Supreme Court’s triple talaq verdict is a job half done
The Supreme Court verdict on triple talaq does little to address the tension between religious practice and law. Only Uniform Civil Code can provide a genuine resolution
The Supreme Court’s verdict banning the practice of talaq-e-bidat—the so-called instant triple talaq—is eminently welcome. In the words of the Bharatiya Muslim Mahila Andolan, one of the six petitioners, “there is no ambiguity in the Constitution of India about all citizens having equal rights”. The practice stands in clear contradiction of that right to equality.
But the verdict also underscores an important point. It was a split decision, with three of the five-member Constitution bench holding triple talaq to be unconstitutional. They, however, reached that outcome without engaging with the central tension between religious practice and law, and constitutional morality. Indeed, one of the majority opinions has judged the matter within the rubric of Islamic practice. This raises the question: what of instances where workarounds such as the ones employed by the majority opinions are unavailable?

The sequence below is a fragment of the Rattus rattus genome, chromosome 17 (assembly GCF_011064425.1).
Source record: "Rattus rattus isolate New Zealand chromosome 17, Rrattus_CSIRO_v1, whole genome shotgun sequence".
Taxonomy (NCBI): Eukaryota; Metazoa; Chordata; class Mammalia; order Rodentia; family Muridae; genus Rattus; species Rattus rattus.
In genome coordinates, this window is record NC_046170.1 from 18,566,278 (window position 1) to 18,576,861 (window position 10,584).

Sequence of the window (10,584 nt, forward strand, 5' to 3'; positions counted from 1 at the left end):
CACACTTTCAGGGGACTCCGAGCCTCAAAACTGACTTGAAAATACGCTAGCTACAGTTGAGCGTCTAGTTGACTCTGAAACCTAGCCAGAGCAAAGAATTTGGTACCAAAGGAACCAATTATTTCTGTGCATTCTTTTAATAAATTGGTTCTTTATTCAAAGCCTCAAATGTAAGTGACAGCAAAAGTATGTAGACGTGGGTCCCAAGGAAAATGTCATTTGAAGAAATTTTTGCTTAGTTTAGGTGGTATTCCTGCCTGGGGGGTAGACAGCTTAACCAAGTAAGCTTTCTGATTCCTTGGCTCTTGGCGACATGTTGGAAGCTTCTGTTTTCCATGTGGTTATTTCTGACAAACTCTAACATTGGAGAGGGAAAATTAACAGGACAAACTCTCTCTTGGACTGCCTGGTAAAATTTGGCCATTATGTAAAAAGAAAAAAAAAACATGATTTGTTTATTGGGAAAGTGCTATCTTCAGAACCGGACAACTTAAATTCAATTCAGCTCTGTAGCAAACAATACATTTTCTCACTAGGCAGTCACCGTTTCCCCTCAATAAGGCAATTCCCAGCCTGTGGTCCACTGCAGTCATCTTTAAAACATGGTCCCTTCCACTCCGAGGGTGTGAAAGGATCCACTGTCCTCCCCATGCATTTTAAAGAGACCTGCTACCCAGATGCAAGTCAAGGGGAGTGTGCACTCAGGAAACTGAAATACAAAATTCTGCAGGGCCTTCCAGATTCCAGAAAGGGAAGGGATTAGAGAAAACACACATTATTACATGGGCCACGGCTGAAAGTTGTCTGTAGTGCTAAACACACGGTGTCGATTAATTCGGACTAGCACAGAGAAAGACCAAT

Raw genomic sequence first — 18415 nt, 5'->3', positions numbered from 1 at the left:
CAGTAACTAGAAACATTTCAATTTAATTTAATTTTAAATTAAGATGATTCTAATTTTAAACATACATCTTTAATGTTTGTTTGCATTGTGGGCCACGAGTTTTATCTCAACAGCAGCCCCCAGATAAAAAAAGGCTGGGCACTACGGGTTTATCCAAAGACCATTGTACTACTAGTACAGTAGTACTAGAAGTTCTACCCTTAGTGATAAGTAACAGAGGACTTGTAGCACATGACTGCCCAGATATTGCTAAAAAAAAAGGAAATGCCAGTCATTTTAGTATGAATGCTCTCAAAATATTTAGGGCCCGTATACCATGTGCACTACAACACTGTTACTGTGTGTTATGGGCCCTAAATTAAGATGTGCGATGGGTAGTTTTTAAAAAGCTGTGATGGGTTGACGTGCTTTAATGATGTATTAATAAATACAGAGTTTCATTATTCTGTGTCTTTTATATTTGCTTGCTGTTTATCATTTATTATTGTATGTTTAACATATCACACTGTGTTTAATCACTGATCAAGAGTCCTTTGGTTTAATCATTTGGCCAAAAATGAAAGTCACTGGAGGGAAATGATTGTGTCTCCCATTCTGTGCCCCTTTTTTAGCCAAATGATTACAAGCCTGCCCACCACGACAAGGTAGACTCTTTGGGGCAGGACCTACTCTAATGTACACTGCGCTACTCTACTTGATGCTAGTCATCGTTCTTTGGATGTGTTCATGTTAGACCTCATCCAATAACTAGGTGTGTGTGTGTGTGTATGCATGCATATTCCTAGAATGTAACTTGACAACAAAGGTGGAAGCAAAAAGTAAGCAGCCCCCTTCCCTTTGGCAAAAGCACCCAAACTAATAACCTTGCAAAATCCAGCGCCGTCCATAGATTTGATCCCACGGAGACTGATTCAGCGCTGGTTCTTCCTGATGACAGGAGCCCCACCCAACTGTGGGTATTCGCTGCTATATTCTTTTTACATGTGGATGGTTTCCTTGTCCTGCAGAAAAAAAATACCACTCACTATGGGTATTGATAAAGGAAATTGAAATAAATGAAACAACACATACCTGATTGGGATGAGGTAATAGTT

This tension is central to the functioning of every liberal democracy. The verdict does little to truly address it. Only the Uniform Civil Code can provide a genuine resolution.
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